Bev Doolittle

by Elise Maclay

Can you tell from the cover why she’s called “the camouflage artist”? Look at her paintings, mostly watercolors of the American West, from a distance and you will see things hidden when they’re right under your nose.

L.A. Birdmen, West Coast Aviators and the First Airshow in America

by Richard J. Goodrich

This small book could have had any number of titles. The story really begins in San Francisco, and years before the 1910 L.A. Meet. The Wright Bros mainly come off as obstructionists. From pilots to makers to business groups, conflict abounds. Happy reading.

Cadillac 1970–1979, An Era of American Automotive Opulence

by Robert S. Newbrough

Once upon a time, owning a Cadillac was a big deal. The decade being visited here definitely qualifies but US emissions and safety regulations plus shifting consumer preferences meant big, comfortable cruisers were on their way out.

Razzle Dazzle, United States Navy Ship Camouflage in World War I

byJames H. Bruns

You may look at a bedazzled ship and wonder, What’s the Point? Doesn’t it draw more attention now? Unlike straight-up camo, it’s not about blending in but obscuring the target’s distance and shape as well as speed and heading.

Sailing the Sweetwater Seas

Wooden Boats and Ships on the Great Lakes, 1817–1940

by George D. Jepson

No railroad lines to speak of, no roads worth the name, the automobile is a long way off. How do we get around? More importantly, how does a young nation, just coming out of the War of 1812, move goods around?

Stile Ducati: A Visual History of Ducati Design

Various authors

The book celebrates the 90th anniversary of a firm that has been making bikes for more than half a century. Nineteen are featured here, mostly in detail photos.

1 of 1 Muscle Cars: Stories of Detroit’s Rarest Iron

by Wes Eisenschenk

Some cars were only ever built as a singular specimen, others ended up solo acts because no other survivors are known. Either way, chances of seeing one in the wild are slim so this book brings 37 examples to you.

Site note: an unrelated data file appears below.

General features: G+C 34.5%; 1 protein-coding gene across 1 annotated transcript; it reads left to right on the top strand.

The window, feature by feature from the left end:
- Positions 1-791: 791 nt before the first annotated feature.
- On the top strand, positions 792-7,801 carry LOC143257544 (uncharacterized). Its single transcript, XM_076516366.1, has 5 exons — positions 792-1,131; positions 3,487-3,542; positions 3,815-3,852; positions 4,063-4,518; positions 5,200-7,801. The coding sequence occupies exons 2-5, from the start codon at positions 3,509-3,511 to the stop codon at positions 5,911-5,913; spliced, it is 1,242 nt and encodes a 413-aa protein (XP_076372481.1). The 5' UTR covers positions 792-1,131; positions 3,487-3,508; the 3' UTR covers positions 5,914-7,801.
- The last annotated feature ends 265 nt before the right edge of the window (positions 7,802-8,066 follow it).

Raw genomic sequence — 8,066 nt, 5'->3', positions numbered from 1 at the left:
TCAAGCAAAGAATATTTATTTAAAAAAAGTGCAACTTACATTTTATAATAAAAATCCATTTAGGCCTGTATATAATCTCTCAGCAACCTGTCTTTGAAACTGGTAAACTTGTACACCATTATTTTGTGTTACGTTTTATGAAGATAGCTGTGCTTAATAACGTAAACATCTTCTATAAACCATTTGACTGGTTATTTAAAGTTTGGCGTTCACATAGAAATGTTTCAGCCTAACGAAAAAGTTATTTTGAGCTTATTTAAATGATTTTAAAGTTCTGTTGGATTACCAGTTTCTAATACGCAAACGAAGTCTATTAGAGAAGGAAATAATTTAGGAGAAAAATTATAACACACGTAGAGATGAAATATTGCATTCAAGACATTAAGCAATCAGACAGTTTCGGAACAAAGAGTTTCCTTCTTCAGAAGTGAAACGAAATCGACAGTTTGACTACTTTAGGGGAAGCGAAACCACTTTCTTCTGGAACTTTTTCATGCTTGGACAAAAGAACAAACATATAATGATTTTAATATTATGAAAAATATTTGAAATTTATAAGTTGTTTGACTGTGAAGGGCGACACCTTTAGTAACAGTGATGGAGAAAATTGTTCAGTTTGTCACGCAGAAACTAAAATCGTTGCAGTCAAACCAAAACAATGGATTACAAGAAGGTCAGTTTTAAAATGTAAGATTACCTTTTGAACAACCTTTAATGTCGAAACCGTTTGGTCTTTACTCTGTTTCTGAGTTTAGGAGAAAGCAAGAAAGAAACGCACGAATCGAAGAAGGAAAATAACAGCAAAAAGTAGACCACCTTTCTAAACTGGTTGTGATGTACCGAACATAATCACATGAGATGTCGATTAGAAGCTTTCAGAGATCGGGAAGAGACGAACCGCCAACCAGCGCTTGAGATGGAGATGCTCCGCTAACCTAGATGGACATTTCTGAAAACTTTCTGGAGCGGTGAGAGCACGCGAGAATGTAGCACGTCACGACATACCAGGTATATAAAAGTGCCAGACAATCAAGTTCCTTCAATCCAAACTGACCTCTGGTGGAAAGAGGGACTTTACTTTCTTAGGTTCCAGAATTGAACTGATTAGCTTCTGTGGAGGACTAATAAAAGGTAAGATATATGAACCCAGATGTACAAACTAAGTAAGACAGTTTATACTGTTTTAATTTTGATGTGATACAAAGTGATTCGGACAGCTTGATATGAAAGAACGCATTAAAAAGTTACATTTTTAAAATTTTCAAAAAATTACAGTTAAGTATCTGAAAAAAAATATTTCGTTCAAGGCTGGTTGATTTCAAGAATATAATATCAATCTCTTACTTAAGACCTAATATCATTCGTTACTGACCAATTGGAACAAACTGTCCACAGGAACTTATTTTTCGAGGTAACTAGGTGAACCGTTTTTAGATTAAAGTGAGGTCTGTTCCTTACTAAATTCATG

Rising Ground and No Room to Turn, A Biography 

by Vivien Eyers

When you design, build, and fly your own aircraft—especially if they were never certified—you’ll have some stories to tell. While the protagonist really had no inclination to do that he left enough material behind for his sister to give it a whirl.

Nash-Healey, A Grand Alliance

by Nikas and Chevalier

If you know the marque, you know that there has not been a prior book. If you don’t, this one will take you into a much deeper rabbit hole than just those cars. And if you appreciate intelligent writing and good design you will see here just how much is achievable.

The Evolution of Automotive Technology: A Handbook

by Gijs Mom

Different cultures produce different tech. What?? That’s just one of the points this academic text makes, enlisting 125 years of global automobile history to describe the mutually dependent development of technology and society. From engineering to driver behavior, nothing escapes scrutiny.

The Avro Shackleton: The Long-Serving ‘Growler’

by Jason Nicholas Moore

The Shack is indeed named after the polar explorer because they both went on far-away and long-lasting missions to inhospitable places. It entered service in 1951 and stuck around for 40 years and of all the books about it, this is the most comprehensive.

McLaren: The Road Cars, 2010–2024

by Kyle Fortune

Most carmakers build road cars to finance their racing effort. McLaren went the other way. With full access to their archives and personnel, along with driving impressions by automotive journalists, this book seems to tick so many boxes that even company insiders say they learned something.